đź“š Weekend Read: US Economy| Action for Africa | Inflation | Inclusive Innovation| Sudan's Debt


IMF Weekend Read

Dear Colleague,

In today's edition we focus on an assessment of the US economy, the need to act for Africa, the outlook on inflation, inclusive innovation, debt relief for Sudan, and much more. On that note, let's dive right in.

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Unprecedented fiscal and monetary support, combined with the receding COVID-19 case numbers, should provide a substantial boost to US economic activity in the coming months, IMF staff concluded in their preliminary findings of an assessment of the US economy.

Strong recovery: US economic growth in 2021 is expected to be around 7 percent, the fastest pace in a generation, with modest risks to the upside. This strong economic performance should continue into 2022, with growth of around 5 percent. These forecasts, however, are based upon an assumption that the American Jobs Plan and American Families Plan will be legislated during the course of 2021 with a size and composition that is similar to that proposed by the administration.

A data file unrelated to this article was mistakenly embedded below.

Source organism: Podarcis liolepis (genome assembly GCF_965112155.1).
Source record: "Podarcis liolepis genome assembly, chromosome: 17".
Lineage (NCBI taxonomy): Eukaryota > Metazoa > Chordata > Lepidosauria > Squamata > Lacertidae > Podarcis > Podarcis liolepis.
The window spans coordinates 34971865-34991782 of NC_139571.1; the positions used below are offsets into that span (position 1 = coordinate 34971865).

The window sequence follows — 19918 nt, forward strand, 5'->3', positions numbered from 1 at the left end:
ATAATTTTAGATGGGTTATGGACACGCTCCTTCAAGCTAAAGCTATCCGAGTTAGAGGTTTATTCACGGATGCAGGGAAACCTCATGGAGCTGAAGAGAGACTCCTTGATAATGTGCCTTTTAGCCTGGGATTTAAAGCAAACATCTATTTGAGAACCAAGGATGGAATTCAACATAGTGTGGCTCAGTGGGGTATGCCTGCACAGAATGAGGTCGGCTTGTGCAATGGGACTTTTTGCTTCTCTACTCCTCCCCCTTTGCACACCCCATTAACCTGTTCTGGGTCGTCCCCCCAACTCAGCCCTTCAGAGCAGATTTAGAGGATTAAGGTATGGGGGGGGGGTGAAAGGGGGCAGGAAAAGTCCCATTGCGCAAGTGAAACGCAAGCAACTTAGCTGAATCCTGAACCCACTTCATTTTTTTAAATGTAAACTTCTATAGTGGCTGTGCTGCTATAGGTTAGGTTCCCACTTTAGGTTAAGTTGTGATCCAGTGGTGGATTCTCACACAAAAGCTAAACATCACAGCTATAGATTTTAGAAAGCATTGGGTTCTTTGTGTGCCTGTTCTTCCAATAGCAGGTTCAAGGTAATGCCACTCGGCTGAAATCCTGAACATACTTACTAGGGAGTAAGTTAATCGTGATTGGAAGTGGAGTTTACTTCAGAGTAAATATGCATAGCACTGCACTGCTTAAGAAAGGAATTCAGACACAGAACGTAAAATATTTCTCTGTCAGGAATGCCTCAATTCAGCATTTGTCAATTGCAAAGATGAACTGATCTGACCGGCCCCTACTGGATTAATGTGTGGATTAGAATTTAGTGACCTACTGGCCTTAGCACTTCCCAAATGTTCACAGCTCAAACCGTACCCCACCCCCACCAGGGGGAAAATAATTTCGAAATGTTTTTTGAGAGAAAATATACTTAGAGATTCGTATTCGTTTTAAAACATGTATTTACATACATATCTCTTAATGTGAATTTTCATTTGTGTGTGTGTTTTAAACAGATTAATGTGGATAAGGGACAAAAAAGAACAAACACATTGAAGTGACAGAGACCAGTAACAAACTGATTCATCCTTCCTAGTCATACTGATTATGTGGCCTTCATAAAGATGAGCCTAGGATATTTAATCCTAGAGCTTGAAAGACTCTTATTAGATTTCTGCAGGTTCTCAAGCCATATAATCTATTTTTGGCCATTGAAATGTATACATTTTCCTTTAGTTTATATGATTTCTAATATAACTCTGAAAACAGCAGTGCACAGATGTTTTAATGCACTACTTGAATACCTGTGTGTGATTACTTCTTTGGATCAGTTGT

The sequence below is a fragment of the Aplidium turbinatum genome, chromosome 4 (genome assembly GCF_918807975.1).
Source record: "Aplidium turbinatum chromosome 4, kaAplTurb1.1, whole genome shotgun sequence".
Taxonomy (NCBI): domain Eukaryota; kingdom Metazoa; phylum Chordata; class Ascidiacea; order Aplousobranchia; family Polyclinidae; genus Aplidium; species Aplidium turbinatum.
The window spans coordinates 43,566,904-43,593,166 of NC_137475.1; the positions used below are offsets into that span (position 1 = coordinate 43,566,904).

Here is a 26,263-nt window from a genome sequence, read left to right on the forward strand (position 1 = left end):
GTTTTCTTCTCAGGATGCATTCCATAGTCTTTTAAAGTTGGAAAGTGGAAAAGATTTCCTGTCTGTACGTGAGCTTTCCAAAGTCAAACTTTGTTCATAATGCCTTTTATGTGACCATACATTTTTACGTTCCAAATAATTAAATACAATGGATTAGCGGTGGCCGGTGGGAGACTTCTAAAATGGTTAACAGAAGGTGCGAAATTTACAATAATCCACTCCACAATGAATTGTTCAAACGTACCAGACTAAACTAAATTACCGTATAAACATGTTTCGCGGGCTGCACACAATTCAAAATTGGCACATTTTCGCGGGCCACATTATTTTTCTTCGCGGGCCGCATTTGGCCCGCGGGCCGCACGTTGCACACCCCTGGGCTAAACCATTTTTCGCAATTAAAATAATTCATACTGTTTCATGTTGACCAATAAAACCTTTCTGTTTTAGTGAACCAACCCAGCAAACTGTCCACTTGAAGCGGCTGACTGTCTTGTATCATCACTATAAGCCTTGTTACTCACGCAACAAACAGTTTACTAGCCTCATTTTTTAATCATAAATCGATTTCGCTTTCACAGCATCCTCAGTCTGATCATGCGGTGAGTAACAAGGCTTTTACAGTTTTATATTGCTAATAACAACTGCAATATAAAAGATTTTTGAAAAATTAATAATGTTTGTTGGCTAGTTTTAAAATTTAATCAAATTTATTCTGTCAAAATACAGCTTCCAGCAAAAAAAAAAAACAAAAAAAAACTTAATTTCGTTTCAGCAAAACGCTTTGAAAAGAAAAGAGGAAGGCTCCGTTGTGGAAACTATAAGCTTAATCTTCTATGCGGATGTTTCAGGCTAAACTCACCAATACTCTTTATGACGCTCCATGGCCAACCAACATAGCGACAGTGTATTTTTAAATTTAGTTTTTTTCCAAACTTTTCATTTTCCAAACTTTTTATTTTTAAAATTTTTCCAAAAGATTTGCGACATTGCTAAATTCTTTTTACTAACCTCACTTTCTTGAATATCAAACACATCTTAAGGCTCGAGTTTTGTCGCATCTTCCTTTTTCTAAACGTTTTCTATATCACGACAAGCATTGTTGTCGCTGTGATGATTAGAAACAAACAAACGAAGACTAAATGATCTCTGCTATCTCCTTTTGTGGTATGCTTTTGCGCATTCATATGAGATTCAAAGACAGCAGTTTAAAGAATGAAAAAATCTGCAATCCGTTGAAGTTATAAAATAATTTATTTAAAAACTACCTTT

The concluding statement also highlighted the likely transitory nature of inflation in the US. While core inflation (which excludes more volatile food and energy prices) is expected to increase to nearly 4 percent by the end of the year but back down to 2.5 percent by the end of 2022.

The impact of spending measures: The economic impact of the American Jobs Plan (AJP) and American Families Plan (AFP) was a large focus of the IMF’s annual review. The plans envision substantial multi-year investments in infrastructure, research and development, education, childcare, and in-home care. Overall, IMF staff estimate that the AJP and AFP will add a cumulative 5.3 percent to US GDP during 2022-24, as spending ramps up over the next few years. This estimate takes into account how different types of government spending have different fiscal multipliers.

Read the concluding statement here. A new IMF Country Focus article focuses on the effect of new potential US stimulus. Watch a press conference with IMF Managing Director Kristalina Georgieva and Nigel Chalk, the IMF's mission chief to the United States.

AFR Blog


Sub-Saharan Africa is in the grips of a third wave of COVID-19 infections that threatens to be even more brutal than the two that came before. This is yet more evidence of a dangerous divergence in the global economy. One track for countries with good access to vaccines, where strong recoveries are taking hold. And another for those countries that are still waiting and at risk of falling further behind.